No Shortage of Advice for Minding Your Ps and Qs


Love and Laughter in the old west…


Sage advice from Margaret’s new book A Suitor for Jenny

  • Charm and composure must prevail at all times. If a gunfight erupts, exit the scene with grace and serenity.

  • If you don’t know whether or not to kiss a handsome man, give him the benefit of the doubt.

  • Never engage in boisterous laughter. If you must show mirth, a polite smile or titter will suffice.

  • Never criticize your beau. If it wasn’t for his faults he’d probably be courting someone else.

  • An inappropriate suitor should be quickly and thoroughly banished before he wins the heart of his intended.

  • A woman more knowledgeable than a man is obliged to hold her tongue and feign ignorance in all matters except, of course, childbirth.

  • Never show affection in public. Love may be blind but the townspeople are not.

  • Once your vows are exchanged devote yourself to domestication—his.

  • Eschew secrets, for they are normally discovered at the worst possible time. If confronted, weep and deny everything.



Ah, advice. Where would be without it?  I don’t know when the first self-help books were written but I have a collection from the 1800s jam packed with handy hints, some good, some bad, some bizarre, but all of which provided inspiration for my story.  

As you might imagine, some of these early books have to do with domestic matters.  One book on my shelf is Beeton’s Book of Household Management written in 1861.  This hefty 1100 page tome gives how-to information for just about everything a good housewife needed to know, from pickling tongue to rearing children and protecting one’s assets following a divorce. 

An amazing number of books had to do with minding your Ps and Qs.  It would seem that learning good manners was a national past time. Don’t: A Manual of Mistakes of Improprieties More or Less Prevalent in Conduct and Speech published in 1880 was one of a series of books on etiquette.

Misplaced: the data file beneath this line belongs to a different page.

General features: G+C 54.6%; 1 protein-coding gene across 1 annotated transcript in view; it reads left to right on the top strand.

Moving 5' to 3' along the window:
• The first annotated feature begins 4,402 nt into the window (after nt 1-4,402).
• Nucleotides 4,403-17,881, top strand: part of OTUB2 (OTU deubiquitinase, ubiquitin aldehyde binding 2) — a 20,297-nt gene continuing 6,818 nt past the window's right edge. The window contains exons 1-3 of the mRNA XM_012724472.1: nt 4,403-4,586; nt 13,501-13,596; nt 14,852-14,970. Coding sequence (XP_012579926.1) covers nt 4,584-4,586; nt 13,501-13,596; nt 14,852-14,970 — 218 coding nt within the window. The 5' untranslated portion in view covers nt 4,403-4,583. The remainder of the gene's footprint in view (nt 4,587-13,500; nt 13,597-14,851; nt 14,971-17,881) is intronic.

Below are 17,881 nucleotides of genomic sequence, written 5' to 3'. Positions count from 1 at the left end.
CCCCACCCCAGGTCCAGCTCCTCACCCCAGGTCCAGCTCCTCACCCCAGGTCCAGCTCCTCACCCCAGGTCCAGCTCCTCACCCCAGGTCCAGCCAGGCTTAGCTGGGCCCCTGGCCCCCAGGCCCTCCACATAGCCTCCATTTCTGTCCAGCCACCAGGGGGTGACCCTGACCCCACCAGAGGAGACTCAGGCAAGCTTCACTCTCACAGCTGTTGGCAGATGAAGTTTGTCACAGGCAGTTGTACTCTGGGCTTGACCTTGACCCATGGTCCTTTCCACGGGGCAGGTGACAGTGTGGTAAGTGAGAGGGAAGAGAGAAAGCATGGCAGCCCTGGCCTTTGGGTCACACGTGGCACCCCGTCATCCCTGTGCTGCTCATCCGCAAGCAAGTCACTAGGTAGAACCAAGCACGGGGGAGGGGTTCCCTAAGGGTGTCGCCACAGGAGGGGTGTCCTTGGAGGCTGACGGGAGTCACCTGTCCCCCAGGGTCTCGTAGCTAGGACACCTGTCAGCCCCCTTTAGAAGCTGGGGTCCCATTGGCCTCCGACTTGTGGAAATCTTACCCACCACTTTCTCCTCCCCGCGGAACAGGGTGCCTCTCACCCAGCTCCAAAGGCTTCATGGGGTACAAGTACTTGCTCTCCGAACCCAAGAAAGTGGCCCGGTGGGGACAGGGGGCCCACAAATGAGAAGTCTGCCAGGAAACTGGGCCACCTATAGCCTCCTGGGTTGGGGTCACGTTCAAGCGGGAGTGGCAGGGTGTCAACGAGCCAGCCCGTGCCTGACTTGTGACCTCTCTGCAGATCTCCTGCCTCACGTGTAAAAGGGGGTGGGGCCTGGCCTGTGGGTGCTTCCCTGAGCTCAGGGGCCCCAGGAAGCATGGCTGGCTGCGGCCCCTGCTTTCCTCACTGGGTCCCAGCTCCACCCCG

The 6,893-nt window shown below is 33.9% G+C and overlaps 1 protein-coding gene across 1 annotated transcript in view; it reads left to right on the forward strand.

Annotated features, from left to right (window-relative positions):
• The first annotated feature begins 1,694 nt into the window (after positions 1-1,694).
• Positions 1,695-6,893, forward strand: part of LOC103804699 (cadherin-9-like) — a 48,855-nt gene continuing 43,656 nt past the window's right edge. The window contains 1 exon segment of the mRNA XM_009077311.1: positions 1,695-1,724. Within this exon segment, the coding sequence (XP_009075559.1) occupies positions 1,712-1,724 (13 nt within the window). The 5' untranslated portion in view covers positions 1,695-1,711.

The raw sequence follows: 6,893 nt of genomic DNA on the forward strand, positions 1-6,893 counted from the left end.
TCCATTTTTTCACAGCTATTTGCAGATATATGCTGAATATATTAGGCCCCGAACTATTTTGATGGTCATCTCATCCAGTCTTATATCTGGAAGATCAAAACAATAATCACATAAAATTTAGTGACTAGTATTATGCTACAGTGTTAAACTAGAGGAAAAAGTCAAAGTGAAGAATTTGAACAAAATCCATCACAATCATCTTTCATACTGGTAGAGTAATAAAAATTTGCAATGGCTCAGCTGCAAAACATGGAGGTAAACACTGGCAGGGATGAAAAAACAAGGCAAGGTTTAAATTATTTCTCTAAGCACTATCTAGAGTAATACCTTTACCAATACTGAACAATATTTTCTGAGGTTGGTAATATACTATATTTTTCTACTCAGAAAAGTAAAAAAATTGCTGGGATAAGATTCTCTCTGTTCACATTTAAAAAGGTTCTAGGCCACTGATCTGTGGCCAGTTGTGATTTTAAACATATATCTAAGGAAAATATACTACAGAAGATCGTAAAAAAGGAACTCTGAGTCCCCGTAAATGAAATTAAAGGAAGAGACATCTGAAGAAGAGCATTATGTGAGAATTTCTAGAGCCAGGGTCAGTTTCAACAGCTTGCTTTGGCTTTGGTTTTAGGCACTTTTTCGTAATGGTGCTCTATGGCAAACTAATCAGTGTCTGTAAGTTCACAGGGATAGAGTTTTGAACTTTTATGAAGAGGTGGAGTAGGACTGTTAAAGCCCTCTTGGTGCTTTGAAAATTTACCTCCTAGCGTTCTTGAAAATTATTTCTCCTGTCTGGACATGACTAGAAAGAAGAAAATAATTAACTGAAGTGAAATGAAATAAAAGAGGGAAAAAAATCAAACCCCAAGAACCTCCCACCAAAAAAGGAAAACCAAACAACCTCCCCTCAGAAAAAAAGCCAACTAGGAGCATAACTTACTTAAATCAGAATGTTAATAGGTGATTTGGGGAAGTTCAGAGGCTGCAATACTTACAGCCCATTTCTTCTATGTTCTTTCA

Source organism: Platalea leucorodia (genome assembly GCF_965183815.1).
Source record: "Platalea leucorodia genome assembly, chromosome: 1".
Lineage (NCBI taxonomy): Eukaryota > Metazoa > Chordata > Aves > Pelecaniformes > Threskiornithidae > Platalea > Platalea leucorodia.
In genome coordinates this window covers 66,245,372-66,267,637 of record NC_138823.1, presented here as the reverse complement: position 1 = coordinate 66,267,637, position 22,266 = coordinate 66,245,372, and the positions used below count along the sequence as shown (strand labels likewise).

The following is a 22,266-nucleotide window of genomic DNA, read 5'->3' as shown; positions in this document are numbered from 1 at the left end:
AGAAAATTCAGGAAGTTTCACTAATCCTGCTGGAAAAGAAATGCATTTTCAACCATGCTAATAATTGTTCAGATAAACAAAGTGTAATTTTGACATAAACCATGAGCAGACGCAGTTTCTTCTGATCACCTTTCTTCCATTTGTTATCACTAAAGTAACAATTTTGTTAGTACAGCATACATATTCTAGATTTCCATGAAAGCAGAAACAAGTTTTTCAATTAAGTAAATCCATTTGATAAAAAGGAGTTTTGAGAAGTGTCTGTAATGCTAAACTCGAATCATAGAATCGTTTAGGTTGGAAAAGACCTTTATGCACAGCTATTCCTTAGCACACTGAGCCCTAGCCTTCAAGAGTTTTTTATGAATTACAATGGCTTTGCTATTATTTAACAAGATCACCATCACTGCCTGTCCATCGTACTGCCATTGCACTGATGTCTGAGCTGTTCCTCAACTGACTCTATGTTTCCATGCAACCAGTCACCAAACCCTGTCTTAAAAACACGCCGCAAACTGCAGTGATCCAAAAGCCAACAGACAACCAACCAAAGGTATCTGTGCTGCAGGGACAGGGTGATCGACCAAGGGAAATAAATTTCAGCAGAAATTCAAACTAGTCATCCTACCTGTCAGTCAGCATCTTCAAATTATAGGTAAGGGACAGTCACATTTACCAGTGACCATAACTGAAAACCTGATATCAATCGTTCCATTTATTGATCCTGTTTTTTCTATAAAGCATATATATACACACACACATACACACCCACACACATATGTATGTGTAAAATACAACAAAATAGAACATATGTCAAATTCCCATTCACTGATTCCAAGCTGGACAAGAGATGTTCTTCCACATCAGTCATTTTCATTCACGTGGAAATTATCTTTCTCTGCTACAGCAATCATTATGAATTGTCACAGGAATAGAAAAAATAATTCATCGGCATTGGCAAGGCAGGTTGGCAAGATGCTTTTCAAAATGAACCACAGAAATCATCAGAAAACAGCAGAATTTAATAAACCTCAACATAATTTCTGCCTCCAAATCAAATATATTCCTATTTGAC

In case you are wondering what some of those improprieties might have been, here’s advice from the book which is probably just as relevant today as it was in the 1800s: “Don’t play the accordion, the violin or the piano or any musical instrument to excess.  Your neighbors have nerves, and need at times a little relief from inflictions of the kind.  If you could manage not to play an instrument at all, unless you are an accomplished performer, so much the better.”

Certainly no woman in the early 19th century would have been caught dead without a copy of Etiquette for Ladies: With Hints on the Preservation, Improvement, and Display of Female Beauty. The book includes a not-to-be-missed recipe for a paste of boiled eggs, rose water and alum to be applied “to skin too loosely attached to the muscles.”

Perhaps most surprising of all were the number of self-help etiquette books written by and for men.  Can you imagine today’s males reading an etiquette book? Practical Hints from a Father to his Daughter, The Complete Bachelor and The American Gentleman were all written at the beginning of the 19th century. I don’t know if the following book was written for men or women but you probably won’t see The Guide to Social Intercourse in your local Barnes & Noble any time soon. 

What you will find is my new book, A Suitor For Jenny, due in bookstores at the end of this month.  My heroine Jenny Higgins firmly believes that women who fall in love at first sight often wish they’d taken a second look. For this reason she diligently follows the rules set forth in The Compleat and Authoritative Manual for Attracting and Procuring a Husband.

After their parents died, Jenny felt responsible for seeing that her two younger sisters were well-taken care of. Tipped off by an article naming Rocky Creek as having the highest number of eligible bachelors per capita, Jenny rolls into this Texas town with a clear objective: find suitable husbands for her sisters and then start fresh somewhere far, far away.